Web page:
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Challenge your perspective and puzzle-solving skills in ‘Fresco’

Challenge your perspective and puzzle-solving skills in ‘Fresco’

Filed inside: Games

First-person puzzle games have been rapidly gaining ground in the newest era of gaming. Smash hits like Portal, Portal 2, and Antichamber have been testing gamers’ perspective awareness for years, while new releases like Echoplex promise to bend the mind even further. There is something so satisfying about conquering these title’s that fans are willing to lineup and take the mental abuse. This has caused developers to seek new heights, pushing the limits for first-person puzzles and inventing new and interesting ways to challenge players. Case in point, Fresco, an upcoming perspective-shifting puzzle release from developer Yannick Gerometta.

You won’t find yourself inundated with enemies or slaying powerful foes on a quest for glory. There isn’t an elaborate storyline filled with plot twists and character developments. Fresco is a clear cut puzzler. You’re alone with your thoughts, surrounded by mysterious rooms and curious paintings. Each area you come across will seem like a dead end and it’s up to you to make your way past all of the pitfalls and solid walls. Obstacles are overcome by manipulating the space around you, and exits will manifest themselves through your “creative perspective.” In order to conquer the game world, you’ll need to make use of a series of unique paintings found in each area. Whoever painted these works obviously used the surrounding environment as inspiration, because each painting will “match up” to specific sections within a given level. The key is to carry these paintings and match their perspective to specific locations. Matching a painting to the background can do things like create bridges, build stairs, eliminate obstacles, and even actualize exits. Some paintings will need to be used more than once, and some will need to be rotated or flipped to fit correctly within the scene. It appears that levels will begin with easily solved “tutorial-like” zones, before exploding into difficult rooms filled with multiple paintings and obstacles.

Fresco Large Level

Visually, Fresco features very simplistic geometric designs. The areas lack a lot of small details, but do feature some nicely modeled platforms and walls. A lot of Fresco is monochromatic, with small splashes of color highlighting potential exits and puzzle solutions. In its current state, there is no music, but there are a few simple sound effects that trigger when you move and manipulate a painting. It is important to note that Fresco is currently in early-stage alpha creation, and with no release date in sight, the game could visually change quite a bit. It’s already rather polished, and it will be interesting to see how the developers envisions the game world when the product is finished. Subtle details and calming musical scores would go a long way in making this upcoming release a truly spectacular affair.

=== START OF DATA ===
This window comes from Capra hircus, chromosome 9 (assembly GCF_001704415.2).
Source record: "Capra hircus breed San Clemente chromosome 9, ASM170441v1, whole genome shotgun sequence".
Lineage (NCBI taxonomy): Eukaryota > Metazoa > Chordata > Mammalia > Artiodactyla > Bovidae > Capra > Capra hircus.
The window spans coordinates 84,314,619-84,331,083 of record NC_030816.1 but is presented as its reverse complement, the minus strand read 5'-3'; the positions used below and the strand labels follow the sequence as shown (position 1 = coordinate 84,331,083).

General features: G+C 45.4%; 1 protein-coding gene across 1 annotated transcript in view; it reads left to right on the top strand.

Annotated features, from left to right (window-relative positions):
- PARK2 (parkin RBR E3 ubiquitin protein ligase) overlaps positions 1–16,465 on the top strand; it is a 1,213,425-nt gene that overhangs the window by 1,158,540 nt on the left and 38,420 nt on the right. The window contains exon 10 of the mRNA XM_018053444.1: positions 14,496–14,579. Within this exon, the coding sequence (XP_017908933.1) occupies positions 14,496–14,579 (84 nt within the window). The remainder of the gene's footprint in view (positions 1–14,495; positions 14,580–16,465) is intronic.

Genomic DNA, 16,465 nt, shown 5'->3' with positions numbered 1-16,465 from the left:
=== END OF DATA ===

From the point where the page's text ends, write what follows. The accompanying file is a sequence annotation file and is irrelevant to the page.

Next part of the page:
I’m rather excited to see where the developer takes this concept. The gameplay elements within Fresco showcase a lot of promise. Current gameplay videos and trailers give us a glimpse at the simplicity of manipulating these paintings and overcoming obstacles, but we don’t really see much that appears to be severely challenging. Games like Portal and Antichamber did a fantastic job in creating many frustrated gamers. Each featured areas of “extreme” difficulty that, upon first glance, didn’t seem to have a clear-cut solution. Hopefully Fresco will feature some specific areas that offer up a serious challenge to even the most hardened of puzzle players. Perhaps a mode that is separate from the rest, so that the original game doesn’t cause so much frustration as to not be enjoyable. It will be interesting to see exactly where Gerometta goes with this concept in the upcoming months, and hopefully we will start to see the true vision for Fresco start to take shape.

If you’re looking for something to bend your viewpoint and test your critical thinking, you’ll want to keep your eyes on this interesting title. We don’t have any solid release date, or any idea on when to expect a release for Fresco. Honestly, I’d prefer that Gerometta take as much time as needed to polish Fresco as much as possible. This release has a ton of potential, and could easily be one of the better first-person puzzle games we have seen in the last few years. If you’re interested in getting more information regarding Fresco, be sure to check out the dedicated website here. You can also follow developer Yannick Gerometta on Twitter for any applicable news updates. We will be sure to keep a close eye on this project and update with any findings in the future. Be sure to stay tuned if you’re a puzzle fanatic.

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Written by Russ Boswell

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